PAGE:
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Bailouts, time inconsistency, and optimal regulation

  • V.V. Chari
  • Patrick J. Kehoe
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    We develop a model in which, in order to provide managerial incentives, it is optimal to have costly bankruptcy. If benevolent governments can commit to their policies, it is optimal not to interfere with private contracts. Such policies are time inconsistent in the sense that, without commitment, governments have incentives to bail out firms by buying up the debt of distressed firms and renegotiating their contracts with managers. From an ex ante perspective, however, such bailouts are costly because they worsen incentives and thereby reduce welfare. We show that regulation in the form of limits on the debt-to-value ratio of firms mitigates the time-inconsistency problem by eliminating the incentives of governments to undertake bailouts. In terms of the cyclical properties of regulation, we show that regulation should be tightest in ag-gregate states in which resources lost to bankruptcy in the equilibrium without a government are largest.

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    Paper provided by Federal Reserve Bank of Minneapolis in its series Staff Report with number 481.

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    Date of creation: 2013
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    Handle: RePEc:fip:fedmsr:481
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    1. Farhi, Emmanuel & Tirole, Jean, 2009. "Collective Moral Hazard, Maturity Mismatch and Systemic Bailouts," TSE Working Papers 09-052, Toulouse School of Economics (TSE), revised Oct 2010.
    2. Bianchi, Javier, 2009. "Overborrowing and Systemic Externalities in the Business Cycle," MPRA Paper 16270, University Library of Munich, Germany.
    3. Calvo, Guillermo A, 1988. "Servicing the Public Debt: The Role of Expectations," American Economic Review, American Economic Association, vol. 78(4), pages 647-61, September.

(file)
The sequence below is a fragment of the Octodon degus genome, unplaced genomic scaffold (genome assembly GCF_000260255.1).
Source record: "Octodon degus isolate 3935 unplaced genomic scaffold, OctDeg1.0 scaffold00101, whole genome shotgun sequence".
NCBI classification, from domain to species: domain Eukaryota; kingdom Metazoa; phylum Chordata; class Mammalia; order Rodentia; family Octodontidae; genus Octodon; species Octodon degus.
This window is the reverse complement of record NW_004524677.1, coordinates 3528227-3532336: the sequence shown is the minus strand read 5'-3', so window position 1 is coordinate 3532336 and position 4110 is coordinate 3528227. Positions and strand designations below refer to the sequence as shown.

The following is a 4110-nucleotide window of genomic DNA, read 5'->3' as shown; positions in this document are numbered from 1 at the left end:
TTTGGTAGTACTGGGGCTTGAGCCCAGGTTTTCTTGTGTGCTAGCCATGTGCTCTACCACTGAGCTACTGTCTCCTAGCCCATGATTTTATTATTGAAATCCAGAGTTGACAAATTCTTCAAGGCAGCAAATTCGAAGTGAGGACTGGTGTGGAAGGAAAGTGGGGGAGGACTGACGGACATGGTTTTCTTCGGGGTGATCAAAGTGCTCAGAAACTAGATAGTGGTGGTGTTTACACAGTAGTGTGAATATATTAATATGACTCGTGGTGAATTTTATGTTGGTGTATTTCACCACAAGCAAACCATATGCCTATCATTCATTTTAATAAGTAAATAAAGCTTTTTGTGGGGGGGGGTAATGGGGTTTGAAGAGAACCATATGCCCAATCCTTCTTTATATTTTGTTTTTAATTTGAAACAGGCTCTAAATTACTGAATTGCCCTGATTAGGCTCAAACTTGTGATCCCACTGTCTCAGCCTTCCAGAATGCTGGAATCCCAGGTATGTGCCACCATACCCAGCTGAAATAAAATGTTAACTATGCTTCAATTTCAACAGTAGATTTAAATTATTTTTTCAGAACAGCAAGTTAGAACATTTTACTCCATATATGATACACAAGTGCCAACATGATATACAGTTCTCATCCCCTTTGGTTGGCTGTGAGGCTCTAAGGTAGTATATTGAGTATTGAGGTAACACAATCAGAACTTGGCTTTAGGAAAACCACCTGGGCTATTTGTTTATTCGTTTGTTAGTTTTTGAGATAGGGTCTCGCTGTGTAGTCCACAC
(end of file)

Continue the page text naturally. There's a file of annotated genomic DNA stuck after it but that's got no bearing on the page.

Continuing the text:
4. Enrique Mendoza & Javier Bianchi, 2010. "Overborrowing, financial crises and ‘macro-prudential’ taxes," Proceedings, Federal Reserve Bank of San Francisco, issue Oct.
    5. Mailath George J. & Mester Loretta J., 1994. "A Positive Analysis of Bank Closure," Journal of Financial Intermediation, Elsevier, vol. 3(3), pages 272-299, June.
    6. Huberto M. Ennis & Todd Keister, 2009. "Bank Runs and Institutions: The Perils of Intervention," American Economic Review, American Economic Association, vol. 99(4), pages 1588-1607, September.
    7. Douglas W. Diamond & Philip H. Dybvig, 2000. "Bank runs, deposit insurance, and liquidity," Quarterly Review, Federal Reserve Bank of Minneapolis, issue Win, pages 14-23.
    8. Mookherjee, Dilip & Png, Ivan, 1989. "Optimal Auditing, Insurance, and Redistribution," The Quarterly Journal of Economics, MIT Press, vol. 104(2), pages 399-415, May.
    9. Emmanuel Farhi & Mikhail Golosov & Aleh Tsyvinski, 2006. "A Theory of Liquidity and Regulation of Financial Intermediation," Levine's Bibliography 321307000000000326, UCLA Department of Economics.
    10. Todd Keister, 2010. "Bailouts and financial fragility," Staff Reports 473, Federal Reserve Bank of New York.
    11. Viral Acharya & Tanju Yorulmazer, 2007. "Too many to fail - an analysis of time-inconsistency in bank closure policies," Bank of England working papers 319, Bank of England.
    12. Fudenberg, Drew & Tirole, Jean, 1990. "Moral Hazard and Renegotiation in Agency Contracts," Econometrica, Econometric Society, vol. 58(6), pages 1279-1319, November.
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